1. Let the customer name the price. I once heard of a restaurant that had no prices on the menu. Instead was the notation, "Pay what you think the meal was worth." Most customers were afraid of embarrassing themselves by underpaying, so they tended to offer more than other restaurants were charging for similar fare. The owner made more money than he did in previous tries at the restaurant business with conventional menu prices.
Well drilling is a lot different than running a restaurant, and I'm certainly not suggesting you could get by inviting customers to name their own price for everything you do. Yet, this example does serve to illustrate the concept of value. Most people underestimate what customers would be willing to pay for your services if they had no frame of reference. Competitive bidding provides that framework, which is why you'd be better off pursuing negotiated jobs to the greatest extent possible.
2. Give it away for free. Budget a certain amount of work to give away each year for free to churches or charitable institutions. Involve your customers by inviting them to nominate deserving recipients.
You might end up giving away thousands of dollars a year in charitable service. Think of it as a form of advertising. What's more likely to endear you to customers - an advertisement costing thousands of dollars a year, or the same money spent on charitable offerings and attendant publicity?
3. Reward complaints. Debra Koontz Traverso is a marketing consultant and author of Outsmarting Goliath: How to Achieve Equal Footing With Companies That Are Bigger, Richer, Older and Better Known. She tells of helping a Philadelphia bar owner establish a complaint system from patrons. Each month the winner's picture was placed on a Complaint Wall of Fame. The program was talked about around town and written up in a daily newspaper.
All of you get complaints whether you want them or not. Consider holding a contest similar to that bar's, with a suitable award for the best complaint of the month, quarter or year. Criteria should focus on pointing out a genuine shortcoming in your services, especially one that leads to a constructive solution. Treat the winner to a restaurant certificate, and publicize the results to the local press and in a customer newsletter. Give second, third and honorable mention prizes to other entrants consisting of discount certificates to your own company's services.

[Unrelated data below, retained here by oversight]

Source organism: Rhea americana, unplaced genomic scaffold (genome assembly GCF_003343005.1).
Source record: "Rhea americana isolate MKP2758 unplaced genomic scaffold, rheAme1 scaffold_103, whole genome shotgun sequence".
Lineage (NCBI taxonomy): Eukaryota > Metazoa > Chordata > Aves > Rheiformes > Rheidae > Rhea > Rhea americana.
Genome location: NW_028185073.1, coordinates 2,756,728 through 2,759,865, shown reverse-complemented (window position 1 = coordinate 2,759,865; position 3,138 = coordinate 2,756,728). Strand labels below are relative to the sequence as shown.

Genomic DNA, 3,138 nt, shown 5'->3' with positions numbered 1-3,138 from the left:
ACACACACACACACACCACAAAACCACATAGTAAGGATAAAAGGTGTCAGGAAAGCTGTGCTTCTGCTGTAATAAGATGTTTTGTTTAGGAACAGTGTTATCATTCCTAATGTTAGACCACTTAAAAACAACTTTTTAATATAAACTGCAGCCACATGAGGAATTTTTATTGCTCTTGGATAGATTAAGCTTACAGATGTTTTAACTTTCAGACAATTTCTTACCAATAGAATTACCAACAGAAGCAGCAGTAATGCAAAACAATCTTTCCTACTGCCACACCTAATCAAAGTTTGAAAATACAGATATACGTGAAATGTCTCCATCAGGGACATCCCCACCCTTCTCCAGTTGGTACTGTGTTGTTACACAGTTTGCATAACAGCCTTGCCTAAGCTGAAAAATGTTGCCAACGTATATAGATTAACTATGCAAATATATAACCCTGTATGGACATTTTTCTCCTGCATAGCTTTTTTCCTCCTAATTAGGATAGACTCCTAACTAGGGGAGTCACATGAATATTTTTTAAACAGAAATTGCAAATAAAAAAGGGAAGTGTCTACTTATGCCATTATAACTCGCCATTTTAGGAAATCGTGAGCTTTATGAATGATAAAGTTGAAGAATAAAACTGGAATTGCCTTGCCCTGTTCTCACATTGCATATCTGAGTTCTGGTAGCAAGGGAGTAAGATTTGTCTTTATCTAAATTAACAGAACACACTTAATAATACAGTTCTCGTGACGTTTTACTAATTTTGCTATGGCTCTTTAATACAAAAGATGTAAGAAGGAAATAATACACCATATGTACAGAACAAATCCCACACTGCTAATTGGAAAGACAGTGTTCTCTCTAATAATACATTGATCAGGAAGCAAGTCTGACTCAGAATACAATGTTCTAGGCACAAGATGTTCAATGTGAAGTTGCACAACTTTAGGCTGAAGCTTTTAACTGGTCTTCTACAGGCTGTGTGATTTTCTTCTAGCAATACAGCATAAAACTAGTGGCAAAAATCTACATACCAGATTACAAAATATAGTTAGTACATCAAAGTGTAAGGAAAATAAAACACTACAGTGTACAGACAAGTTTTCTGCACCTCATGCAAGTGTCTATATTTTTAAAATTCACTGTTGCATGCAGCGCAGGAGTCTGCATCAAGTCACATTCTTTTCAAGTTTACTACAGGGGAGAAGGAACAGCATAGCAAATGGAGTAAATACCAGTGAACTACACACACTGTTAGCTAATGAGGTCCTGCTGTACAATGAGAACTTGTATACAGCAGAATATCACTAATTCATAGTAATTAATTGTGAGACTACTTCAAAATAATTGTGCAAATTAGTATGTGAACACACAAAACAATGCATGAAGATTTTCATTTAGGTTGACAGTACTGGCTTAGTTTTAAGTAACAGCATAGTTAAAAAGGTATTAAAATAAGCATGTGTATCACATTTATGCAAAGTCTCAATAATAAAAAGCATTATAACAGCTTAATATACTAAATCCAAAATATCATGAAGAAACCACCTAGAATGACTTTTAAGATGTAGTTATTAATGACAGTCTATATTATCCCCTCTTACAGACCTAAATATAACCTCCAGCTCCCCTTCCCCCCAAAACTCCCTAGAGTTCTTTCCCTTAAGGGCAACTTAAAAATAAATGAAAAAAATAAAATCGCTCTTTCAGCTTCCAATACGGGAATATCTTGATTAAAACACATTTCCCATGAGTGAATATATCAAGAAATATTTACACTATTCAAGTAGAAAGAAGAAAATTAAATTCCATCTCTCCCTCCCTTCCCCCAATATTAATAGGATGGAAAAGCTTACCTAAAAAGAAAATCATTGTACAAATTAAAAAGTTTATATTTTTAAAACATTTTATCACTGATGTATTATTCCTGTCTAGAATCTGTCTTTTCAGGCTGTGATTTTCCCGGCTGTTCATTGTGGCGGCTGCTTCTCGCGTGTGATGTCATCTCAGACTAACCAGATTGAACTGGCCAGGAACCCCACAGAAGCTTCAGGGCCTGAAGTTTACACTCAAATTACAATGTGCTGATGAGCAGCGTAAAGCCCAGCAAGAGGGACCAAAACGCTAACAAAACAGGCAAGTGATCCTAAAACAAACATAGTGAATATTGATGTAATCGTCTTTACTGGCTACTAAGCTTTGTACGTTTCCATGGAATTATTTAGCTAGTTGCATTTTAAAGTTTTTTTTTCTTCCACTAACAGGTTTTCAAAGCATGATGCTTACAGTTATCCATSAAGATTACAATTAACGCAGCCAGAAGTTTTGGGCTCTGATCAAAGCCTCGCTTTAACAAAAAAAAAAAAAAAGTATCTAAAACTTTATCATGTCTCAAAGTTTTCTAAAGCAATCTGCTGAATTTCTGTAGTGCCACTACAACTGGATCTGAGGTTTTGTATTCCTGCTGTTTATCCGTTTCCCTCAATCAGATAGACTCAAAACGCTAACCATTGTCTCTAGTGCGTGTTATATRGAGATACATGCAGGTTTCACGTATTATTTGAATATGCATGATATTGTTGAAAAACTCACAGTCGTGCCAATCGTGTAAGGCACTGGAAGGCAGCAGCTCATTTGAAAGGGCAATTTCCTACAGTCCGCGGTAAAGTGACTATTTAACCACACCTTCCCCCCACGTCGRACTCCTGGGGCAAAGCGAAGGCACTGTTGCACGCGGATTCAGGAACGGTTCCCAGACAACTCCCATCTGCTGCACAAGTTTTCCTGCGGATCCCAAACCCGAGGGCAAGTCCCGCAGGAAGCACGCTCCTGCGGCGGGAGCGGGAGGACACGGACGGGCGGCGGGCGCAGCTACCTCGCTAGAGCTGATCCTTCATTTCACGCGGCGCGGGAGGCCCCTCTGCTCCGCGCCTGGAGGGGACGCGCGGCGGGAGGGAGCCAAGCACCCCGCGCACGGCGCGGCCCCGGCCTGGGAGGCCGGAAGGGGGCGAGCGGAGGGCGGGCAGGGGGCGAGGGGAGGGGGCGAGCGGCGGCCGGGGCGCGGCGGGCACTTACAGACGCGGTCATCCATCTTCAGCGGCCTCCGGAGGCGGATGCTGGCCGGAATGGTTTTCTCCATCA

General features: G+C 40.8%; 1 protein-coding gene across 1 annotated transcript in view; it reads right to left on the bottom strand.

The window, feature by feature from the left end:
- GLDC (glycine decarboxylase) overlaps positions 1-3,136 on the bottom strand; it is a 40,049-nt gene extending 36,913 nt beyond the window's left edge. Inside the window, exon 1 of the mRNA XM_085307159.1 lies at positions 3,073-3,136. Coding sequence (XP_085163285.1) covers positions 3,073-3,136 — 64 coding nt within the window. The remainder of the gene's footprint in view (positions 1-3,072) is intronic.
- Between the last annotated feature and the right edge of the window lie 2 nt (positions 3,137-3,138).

Naturally, you don't want to go overboard publicizing incidents of poor performance on your part, especially where legal issues may be at stake. Focus instead on drawing attention to misunderstandings or minor goof-ups that everyone can identify with. Tell what actions you took to correct the problem and make sure it doesn't happen again.
4. Create more customer awards. You don't have to limit them to "Best Complaint." Hold contests for Nicest Customer ... Best Landscaping ... Cutest Pet, etc. Have your work crews nominate people for these awards.
Be sure to publicize the heck out of them. Become known as the "fun company" in your business.
5. Make a virtue out of high prices. Nobody gets sticker shock browsing around in a Tiffany's jewelry store or a Rolls Royce dealership. That's because if they did, they wouldn't be there. Some businesses thrive on charging high, even outrageous, prices because they cater to the "if you have to ask, you can't afford it" crowd.
A more down-to-earth version of this phenomenon exists in most trade fields. Some contractors get by never bidding on jobs, but working with a select clientele willing to pay their asking price because of a reputation for superior work and reliability. If you find it difficult to win in the competitive bid marketplace, maybe it's time to take a different approach than cutting corners in order to trim your asking price. Instead, stick to your guns and market yourself with a message that you charge more, because you're worth more.
Of course, if you have the guts to charge more than the going rate, you'd better be capable of outperforming everybody else. Include extended warranties and guarantees as part of your asking price. Think of any value-added services you can offer that most competitors can't. Conduct yourself with professionalism always.
6. Show and tell. Seeing is believing. Document with photographs the difference between botched jobs and what you promise to provide. Show before and after photos of difficult projects that you handled with skill. Showing is always more effective than telling, especially to non-technical customers, and it enhances your professionalism.
7. Create a splash with help wanted ads. The Irish Plumber is the name of one of the Chicago area's largest plumbing and HVAC service firms. Several years ago the company ran a series of TV and radio commercials advertising for HVAC service technicians. The script emphasized that the company offered top pay and benefits, but that they only hired the best and applicants must be able to pass a drug test.
The company not only generated a lot of job applications, they found these recruitment ads also generated service calls better than some of the commercials they ran dedicated to that purpose. People want to do business with top-notch companies, and price often is a secondary consideration for them.